Man who dined with wife as woman he murdered lay hidden in van appeals conviction

A cheating husband who bludgeoned a woman to death with a hammer after she allegedly threatened to tell his wife about their one-night-stand, has brought an appeal against his conviction for murder.

Roy Webster acted “completely normal” as he chatted to his wife and her friend, ate dinner, and drank wine in front of the television, while the bound and bloodied-body of Anne Shortall (47) lay hidden in the back of his van.

The 42-year-old, of Ashbree, Ashford, Co Wicklow, had denied murdering Ms Shortall at The Murrough, near Wicklow Town on April 3, 2015, claiming he was provoked.

But he was unanimously found guilty of murder by a jury at the Central Criminal Court and was given the mandatory life sentence by Mr Justice Patrick McCarthy on March 24, 2017.

Webster moved to appeal his conviction in the Court of Appeal today, which focused on the trial judge’s instructions to the jury on the defence of provocation.

Webster’s barrister, Michael Bowman SC, said the test for provocation was subjective, and was based on what was going through Webster’s mind at the time. But in his instructions to the jury, the trial judge referred to an objective standard “unnecessarily”, Mr Bowman submitted.

President of the Court of Appeal Mr Justice George Birmingham said the court hoped to deliver judgment quickly, this upcoming Friday, December 20.

The Central Criminal Court heard that Webster met Ms Shortall, a separated mother of three grown-up children, at The Forge pub in Wicklow Town, during a Christmas night out on December 20, 2014. They had sex in her house and Webster fell asleep.

The next morning Webster went home to his wife Sinead, who was pregnant with their second child at the time, and lied about having spent the night on a friend’s couch.

Webster told gardaí that he thought that was the end of the affair and life would go on. He was described by witnesses as a “happy go lucky” man who ran his own cabinet-making business, ‘Ashwood Kitchens’. His van was well known around Wicklow Town and it had his name and that of his business painted on the side.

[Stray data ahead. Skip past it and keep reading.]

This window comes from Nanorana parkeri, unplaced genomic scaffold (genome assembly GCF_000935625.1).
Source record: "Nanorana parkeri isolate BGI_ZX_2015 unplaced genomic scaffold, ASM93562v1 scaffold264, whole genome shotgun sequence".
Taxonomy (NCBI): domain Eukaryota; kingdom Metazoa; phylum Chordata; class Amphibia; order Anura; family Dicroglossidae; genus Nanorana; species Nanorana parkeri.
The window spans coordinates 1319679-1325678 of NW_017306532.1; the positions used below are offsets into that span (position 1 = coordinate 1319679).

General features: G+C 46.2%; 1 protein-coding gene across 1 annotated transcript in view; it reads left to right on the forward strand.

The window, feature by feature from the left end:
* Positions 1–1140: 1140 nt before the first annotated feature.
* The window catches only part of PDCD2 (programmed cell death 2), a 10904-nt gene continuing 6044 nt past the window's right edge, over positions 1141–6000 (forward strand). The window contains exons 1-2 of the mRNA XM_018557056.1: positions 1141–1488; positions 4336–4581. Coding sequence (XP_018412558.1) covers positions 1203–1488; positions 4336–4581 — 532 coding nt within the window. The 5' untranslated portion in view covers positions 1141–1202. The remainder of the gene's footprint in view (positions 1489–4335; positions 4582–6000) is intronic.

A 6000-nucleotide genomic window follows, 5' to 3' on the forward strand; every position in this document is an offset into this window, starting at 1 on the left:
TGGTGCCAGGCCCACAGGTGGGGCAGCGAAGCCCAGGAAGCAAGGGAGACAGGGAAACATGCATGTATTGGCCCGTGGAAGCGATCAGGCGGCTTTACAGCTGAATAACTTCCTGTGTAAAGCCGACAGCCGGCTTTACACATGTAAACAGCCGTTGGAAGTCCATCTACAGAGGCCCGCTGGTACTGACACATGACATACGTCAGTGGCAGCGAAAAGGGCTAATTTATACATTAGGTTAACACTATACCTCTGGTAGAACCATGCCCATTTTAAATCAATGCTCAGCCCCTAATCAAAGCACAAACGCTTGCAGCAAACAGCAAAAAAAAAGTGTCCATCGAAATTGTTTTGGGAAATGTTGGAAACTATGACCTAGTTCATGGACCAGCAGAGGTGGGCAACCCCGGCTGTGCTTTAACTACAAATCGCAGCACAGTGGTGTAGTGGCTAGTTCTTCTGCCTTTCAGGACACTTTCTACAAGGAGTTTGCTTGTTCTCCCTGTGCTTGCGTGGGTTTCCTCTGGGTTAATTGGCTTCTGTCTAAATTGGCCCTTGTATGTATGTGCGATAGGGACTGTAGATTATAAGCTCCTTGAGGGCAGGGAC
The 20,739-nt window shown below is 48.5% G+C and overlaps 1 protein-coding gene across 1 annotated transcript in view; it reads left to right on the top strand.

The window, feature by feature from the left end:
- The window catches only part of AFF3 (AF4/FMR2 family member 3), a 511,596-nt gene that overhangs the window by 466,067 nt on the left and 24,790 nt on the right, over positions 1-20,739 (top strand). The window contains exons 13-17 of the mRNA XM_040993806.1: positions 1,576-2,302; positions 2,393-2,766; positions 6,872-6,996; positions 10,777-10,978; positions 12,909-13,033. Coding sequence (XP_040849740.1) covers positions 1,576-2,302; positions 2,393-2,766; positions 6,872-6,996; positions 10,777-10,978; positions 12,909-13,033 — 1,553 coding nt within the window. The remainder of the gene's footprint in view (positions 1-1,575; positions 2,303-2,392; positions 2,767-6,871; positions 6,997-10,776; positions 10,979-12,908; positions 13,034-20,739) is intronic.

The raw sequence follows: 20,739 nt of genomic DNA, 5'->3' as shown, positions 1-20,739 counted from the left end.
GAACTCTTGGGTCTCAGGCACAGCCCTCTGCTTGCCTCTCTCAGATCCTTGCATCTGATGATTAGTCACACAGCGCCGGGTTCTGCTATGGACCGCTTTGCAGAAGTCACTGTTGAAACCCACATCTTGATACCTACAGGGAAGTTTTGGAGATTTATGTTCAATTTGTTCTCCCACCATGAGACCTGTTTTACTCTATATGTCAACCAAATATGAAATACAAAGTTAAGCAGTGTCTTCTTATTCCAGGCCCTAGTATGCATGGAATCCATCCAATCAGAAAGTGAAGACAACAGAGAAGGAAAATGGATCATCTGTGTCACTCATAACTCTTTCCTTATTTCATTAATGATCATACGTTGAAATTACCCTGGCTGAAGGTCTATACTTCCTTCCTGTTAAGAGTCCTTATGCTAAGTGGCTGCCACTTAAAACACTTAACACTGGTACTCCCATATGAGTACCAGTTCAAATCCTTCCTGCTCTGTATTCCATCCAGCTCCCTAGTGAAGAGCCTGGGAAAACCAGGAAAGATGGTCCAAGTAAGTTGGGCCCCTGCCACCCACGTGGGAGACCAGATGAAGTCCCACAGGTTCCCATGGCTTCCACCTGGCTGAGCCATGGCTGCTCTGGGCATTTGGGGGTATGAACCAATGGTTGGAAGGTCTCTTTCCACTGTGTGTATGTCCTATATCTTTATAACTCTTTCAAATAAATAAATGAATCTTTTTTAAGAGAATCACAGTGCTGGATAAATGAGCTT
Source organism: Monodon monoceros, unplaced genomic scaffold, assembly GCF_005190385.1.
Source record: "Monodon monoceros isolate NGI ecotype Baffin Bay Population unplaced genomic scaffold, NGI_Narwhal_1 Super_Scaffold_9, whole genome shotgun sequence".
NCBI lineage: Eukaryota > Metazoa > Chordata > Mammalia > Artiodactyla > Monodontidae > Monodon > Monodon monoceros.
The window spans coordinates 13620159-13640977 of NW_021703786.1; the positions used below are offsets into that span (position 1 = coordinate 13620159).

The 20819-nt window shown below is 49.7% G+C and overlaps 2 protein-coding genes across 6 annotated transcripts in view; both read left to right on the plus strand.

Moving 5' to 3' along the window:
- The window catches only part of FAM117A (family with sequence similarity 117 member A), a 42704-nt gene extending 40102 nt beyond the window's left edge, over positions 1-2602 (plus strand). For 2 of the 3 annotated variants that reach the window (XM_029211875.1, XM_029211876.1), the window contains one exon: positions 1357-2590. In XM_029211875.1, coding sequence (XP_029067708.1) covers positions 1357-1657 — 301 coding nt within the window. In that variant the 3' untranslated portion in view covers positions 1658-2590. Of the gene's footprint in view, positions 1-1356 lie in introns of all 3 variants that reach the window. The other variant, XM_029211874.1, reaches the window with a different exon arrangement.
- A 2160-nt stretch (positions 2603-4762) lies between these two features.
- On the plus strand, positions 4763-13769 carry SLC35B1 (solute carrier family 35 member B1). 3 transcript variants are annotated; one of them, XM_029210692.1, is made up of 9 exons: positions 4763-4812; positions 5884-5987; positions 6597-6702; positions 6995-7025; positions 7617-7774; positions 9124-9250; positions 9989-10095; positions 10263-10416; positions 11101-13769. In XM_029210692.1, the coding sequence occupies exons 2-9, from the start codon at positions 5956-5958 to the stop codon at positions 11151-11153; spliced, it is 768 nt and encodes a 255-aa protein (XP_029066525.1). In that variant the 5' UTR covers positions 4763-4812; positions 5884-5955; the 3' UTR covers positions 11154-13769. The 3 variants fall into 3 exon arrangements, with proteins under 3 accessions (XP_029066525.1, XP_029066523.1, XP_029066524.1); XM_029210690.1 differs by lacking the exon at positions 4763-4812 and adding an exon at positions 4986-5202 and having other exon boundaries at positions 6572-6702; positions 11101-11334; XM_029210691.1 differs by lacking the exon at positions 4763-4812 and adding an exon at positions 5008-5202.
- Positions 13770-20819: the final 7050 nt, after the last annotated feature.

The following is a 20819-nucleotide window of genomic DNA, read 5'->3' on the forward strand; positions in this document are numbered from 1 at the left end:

The court heard that in late 2014 and early 2015 Anne Shortall was having money problems, and had just been served with an eviction notice telling her to be out by April 9.

She tried contacting Webster via a mutual friend on Facebook and searched online for ‘Ashwood Kitchens’. Having gotten his contact details, she would call Webster between 2am and 4am, and send him text messages. In one of those texts she falsely stated: “I hate to be the bearer of bad news but I’m pregnant.”

Webster called to her home on South Quay in Wicklow Town on April 2, but didn’t go inside. She said she needed £6,500 for an abortion. He told her he wanted proof she was pregnant and they agreed to meet again the following day, Good Friday.

Webster picked her up in Wicklow Town and they drove to The Murrough, a quiet area to the north of the town frequented mostly by dog walkers and hikers.

He told gardai that Ms Shortall did not provide proof of pregnancy but wanted the money. When he told her he didn’t have the money, he said she became angry and threatened to tell his wife about the night they spent together on December 20.

Webster told gardaí that he wanted to reason with her and begged her not to ruin his life but she kept threatening him. He said he felt he was against a wall and that he could see his life crashing down. “She was threatening my family and my livelihood,” he told gardai.

He opened the side door of his van and grabbed a hammer, which he used to hit her nine times on the head. He secured her wrists with duct tape and wrapped more tape around her head.

Having placed the body in the back of his van Webster then drove to a nearby Centra shop in Ashford where he called his wife to find out if she needed anything. He drove home and, with Anne’s body still in his van, chatted with his wife and her friend Carmel Phibbs. Ms Phibbs made a statement to gardai in which she said Webster was “completely normal” and only seemed concerned about a small cut on his elbow that he said he got doing a tiling job that day.

He told gardai he had a cup of coffee, ate dinner, had a glass of wine and fell asleep in front of the television with his wife by his side. He said it was like he “blanked” the attack from his mind and felt as though he was back in his own skin.

Meanwhile, Ms Shortall’s daughters became concerned when they discovered their mother was missing. They contacted Webster, whose details were on her phone, which she had left behind, but he told them they had a wrong number.

Over the weekend, he went shopping with his wife and moved Anne’s body along with some bloodied tools to his workshed. On Easter Sunday, he had what he called a “pyjama day”.

The following week, Webster was being linked to Anne’s disappearance on social media.

Giving evidence on day three of the trial, Detective Sergeant Fergus O’Brien said Webster’s wife, Sinead, then turned her attention to her husband, asking him: “Have you anything to say that you are not saying?” and “If you have something to say, speak now.”

When she asked: “Did you hurt her, Roy?” his head went down and he started to cry. “I did. I hit her with a hammer,” he said. He revealed that her body was in the workshop. “Our workshop?” Mrs Webster asked. “Yes,” he replied.

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